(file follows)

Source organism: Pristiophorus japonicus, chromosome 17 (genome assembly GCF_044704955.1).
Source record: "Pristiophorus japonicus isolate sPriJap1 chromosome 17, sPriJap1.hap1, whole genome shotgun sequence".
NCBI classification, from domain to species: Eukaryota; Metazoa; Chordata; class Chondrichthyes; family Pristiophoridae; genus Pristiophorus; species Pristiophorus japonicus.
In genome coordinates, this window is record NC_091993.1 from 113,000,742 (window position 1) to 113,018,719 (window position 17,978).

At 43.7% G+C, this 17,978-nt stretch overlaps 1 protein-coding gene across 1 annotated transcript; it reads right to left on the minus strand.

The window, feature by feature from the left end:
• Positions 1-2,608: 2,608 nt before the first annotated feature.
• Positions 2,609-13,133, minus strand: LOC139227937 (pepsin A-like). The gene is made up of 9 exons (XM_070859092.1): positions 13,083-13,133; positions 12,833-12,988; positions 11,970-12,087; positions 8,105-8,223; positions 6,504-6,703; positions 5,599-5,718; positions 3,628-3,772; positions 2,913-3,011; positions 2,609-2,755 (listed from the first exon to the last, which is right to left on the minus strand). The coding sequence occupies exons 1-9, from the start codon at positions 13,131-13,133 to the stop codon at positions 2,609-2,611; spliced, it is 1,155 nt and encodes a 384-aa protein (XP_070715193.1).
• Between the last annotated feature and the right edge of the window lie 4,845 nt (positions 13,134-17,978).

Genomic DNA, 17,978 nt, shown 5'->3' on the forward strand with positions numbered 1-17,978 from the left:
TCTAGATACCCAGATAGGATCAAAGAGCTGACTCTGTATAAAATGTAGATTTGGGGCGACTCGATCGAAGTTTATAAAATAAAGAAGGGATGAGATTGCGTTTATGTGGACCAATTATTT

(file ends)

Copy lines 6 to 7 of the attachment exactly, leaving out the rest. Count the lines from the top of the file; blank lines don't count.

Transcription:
The window, feature by feature from the left end:
• Positions 1-2,608: 2,608 nt before the first annotated feature.